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The forgotten rationale for policy reform : the productivity of investment projects

  • Isham, Jonathan
  • Kaufmann,Daniel

Using economic rates of return from more than 1,200 public and private sector projects implemented in 61 developing countries, the authors analyze determinants of investment productivity. Results from Tobit estimation demonstrate that the degree of countrywide policy distortions - macroeconomic, exchange rate, trade and pricing - critically affects the productivity of investments. Countries with undistorted policies are likely to be unproductive investments. In countries with distorted policies, investments are likely to be unproductive. And within a country, investments become more productive when economic policymaking improves. The productivity of projects in the tradable sectors are also affected (in a nonlinear fashion) by the size of a country's public investment program. The authors discuss possible selection biases in this data set, present tests of robustness, and highlight policy implications. In particular, donor financing for improvements in the policy climate is likely to pay off. A powerful rationale for supporting structual reform is that it raises the productivity of both public and private investments.

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Paper provided by The World Bank in its series Policy Research Working Paper Series with number 1549.

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Date of creation: 30 Nov 1995
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Handle: RePEc:wbk:wbrwps:1549
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  1. Stephen Knack & Philip Keefer, 1995. "Institutions And Economic Performance: Cross-Country Tests Using Alternative Institutional Measures," Economics and Politics, Wiley Blackwell, vol. 7(3), pages 207-227, November.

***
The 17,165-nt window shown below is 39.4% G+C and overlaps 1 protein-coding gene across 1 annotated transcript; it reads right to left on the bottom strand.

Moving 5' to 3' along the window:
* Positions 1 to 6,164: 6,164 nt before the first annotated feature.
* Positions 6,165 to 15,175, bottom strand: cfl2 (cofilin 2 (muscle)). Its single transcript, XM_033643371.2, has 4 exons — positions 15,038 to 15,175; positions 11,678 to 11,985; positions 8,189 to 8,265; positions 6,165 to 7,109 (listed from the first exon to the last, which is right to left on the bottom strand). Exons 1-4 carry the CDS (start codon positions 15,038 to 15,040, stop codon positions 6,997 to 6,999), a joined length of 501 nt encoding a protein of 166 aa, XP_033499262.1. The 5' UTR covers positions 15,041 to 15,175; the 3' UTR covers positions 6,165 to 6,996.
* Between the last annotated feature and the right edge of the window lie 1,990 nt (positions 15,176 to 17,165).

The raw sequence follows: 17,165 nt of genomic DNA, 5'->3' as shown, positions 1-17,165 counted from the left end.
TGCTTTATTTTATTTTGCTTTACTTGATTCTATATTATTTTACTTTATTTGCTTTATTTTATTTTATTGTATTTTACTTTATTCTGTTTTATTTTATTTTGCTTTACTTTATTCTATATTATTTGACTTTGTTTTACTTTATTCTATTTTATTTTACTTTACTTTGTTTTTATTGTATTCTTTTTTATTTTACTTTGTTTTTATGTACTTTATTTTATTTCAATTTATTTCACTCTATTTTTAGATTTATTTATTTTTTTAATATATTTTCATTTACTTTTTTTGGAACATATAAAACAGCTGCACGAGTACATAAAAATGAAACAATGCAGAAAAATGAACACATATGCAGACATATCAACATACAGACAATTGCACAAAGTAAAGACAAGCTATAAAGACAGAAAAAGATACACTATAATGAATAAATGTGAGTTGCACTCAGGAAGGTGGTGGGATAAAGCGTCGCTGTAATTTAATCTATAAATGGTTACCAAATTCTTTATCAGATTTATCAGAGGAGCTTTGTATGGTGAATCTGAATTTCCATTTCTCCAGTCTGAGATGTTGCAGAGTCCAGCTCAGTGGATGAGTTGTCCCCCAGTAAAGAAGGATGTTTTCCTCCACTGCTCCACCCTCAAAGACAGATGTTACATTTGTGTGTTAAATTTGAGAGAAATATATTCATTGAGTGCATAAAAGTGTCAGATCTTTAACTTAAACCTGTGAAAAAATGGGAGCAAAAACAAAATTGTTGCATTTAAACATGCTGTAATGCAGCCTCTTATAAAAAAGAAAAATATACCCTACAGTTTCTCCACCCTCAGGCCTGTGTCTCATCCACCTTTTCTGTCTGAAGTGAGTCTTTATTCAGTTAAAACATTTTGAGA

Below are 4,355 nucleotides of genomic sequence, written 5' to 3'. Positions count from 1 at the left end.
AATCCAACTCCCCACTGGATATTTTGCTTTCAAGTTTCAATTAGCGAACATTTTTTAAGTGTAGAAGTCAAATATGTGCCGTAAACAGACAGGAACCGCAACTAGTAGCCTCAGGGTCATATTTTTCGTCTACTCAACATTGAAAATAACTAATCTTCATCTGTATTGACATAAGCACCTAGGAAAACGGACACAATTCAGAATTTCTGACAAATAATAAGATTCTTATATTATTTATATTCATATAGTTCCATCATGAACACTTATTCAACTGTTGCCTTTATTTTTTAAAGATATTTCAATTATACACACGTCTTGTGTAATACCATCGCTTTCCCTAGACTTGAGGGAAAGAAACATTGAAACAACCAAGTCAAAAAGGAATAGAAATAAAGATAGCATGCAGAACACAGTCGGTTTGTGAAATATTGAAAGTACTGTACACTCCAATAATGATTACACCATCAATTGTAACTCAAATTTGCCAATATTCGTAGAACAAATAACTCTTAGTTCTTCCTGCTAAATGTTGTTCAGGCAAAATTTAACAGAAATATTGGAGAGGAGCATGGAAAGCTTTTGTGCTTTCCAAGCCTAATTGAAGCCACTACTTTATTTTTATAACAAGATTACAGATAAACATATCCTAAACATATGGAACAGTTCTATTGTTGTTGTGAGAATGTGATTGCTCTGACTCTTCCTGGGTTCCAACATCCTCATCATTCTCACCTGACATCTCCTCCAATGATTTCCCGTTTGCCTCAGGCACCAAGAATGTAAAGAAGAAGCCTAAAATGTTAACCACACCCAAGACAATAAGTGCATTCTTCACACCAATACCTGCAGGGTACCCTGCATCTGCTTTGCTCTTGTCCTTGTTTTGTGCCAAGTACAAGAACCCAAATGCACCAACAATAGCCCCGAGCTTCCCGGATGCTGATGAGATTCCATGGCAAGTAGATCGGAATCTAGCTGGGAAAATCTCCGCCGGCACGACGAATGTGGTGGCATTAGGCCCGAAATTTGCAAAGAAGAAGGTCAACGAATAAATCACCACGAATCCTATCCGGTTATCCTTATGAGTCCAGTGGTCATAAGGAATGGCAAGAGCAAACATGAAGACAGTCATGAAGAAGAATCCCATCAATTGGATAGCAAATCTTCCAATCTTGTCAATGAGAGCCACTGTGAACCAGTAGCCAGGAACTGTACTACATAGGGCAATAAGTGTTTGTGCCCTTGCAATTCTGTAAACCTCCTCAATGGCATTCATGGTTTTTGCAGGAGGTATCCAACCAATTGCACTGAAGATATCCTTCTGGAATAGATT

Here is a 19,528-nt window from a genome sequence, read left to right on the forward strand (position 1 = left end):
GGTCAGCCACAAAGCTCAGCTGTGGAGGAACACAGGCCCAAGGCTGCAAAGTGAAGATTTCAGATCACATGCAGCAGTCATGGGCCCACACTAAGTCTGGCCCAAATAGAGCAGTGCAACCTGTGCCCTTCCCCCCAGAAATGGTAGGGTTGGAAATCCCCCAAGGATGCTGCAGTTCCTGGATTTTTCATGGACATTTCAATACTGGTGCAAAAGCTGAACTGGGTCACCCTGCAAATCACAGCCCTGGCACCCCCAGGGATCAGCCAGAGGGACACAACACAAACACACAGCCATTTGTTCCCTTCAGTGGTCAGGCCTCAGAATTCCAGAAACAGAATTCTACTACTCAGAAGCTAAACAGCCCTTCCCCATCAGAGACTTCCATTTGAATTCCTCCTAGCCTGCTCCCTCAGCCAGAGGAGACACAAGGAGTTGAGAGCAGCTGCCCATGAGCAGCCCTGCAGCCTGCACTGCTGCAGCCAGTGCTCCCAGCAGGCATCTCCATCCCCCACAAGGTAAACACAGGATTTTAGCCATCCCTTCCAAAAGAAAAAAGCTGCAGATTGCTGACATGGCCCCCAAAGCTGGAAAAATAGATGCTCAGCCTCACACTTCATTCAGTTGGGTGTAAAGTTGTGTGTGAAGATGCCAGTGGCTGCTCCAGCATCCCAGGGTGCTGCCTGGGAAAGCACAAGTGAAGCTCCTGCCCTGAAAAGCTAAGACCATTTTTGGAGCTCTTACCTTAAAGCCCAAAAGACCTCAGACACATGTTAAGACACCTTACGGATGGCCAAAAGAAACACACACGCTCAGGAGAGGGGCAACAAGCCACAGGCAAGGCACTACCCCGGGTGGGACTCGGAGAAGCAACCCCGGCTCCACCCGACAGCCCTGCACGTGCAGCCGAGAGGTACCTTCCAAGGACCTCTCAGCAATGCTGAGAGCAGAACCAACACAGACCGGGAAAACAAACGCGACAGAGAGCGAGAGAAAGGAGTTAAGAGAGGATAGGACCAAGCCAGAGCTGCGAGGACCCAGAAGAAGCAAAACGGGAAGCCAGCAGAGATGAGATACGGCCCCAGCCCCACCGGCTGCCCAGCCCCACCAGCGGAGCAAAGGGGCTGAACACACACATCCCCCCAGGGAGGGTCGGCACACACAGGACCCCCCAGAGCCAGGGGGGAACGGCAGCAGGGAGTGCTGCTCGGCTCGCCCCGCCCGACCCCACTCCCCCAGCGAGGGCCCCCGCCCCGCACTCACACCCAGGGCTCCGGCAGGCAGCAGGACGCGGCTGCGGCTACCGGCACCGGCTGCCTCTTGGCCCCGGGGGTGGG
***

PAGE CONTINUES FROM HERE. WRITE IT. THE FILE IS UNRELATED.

2. Romer, Paul M, 1986. "Increasing Returns and Long-run Growth," Journal of Political Economy, University of Chicago Press, vol. 94(5), pages 1002-37, October.
  3. King, R.G. & Rebelo, S., 1988. "Public Policy And Economic Growth: Developing Neoclassical Implications," RCER Working Papers 225, University of Rochester - Center for Economic Research (RCER).
  4. Barro, R.J., 1988. "Government Spending In A Simple Model Of Endogenous Growth," RCER Working Papers 130, University of Rochester - Center for Economic Research (RCER).
  5. Levine, Ross & Renelt, David, 1992. "A Sensitivity Analysis of Cross-Country Growth Regressions," American Economic Review, American Economic Association, vol. 82(4), pages 942-63, September.
  6. Jeffrey Sachs & Andrew Warner, 1995. "Economic Reform and the Progress of Global Integration," Harvard Institute of Economic Research Working Papers 1733, Harvard - Institute of Economic Research.
  7. Mankiw, N Gregory & Romer, David & Weil, David N, 1992. "A Contribution to the Empirics of Economic Growth," The Quarterly Journal of Economics, MIT Press, vol. 107(2), pages 407-37, May.
  8. Mauro, Paolo, 1995. "Corruption and Growth," The Quarterly Journal of Economics, MIT Press, vol. 110(3), pages 681-712, August.
  9. Isham, Jonathan & Narayan, Deepa & Pritchett, Lant, 1995. "Does Participation Improve Performance? Establishing Causality with Subjective Data," World Bank Economic Review, World Bank Group, vol. 9(2), pages 175-200, May.
  10. Lucas, Robert Jr., 1988. "On the mechanics of economic development," Journal of Monetary Economics, Elsevier, vol. 22(1), pages 3-42, July.
  11. Liu, Lili, 1993. "Entry-exit, learning, and productivity change Evidence from Chile," Journal of Development Economics, Elsevier, vol. 42(2), pages 217-242, December.
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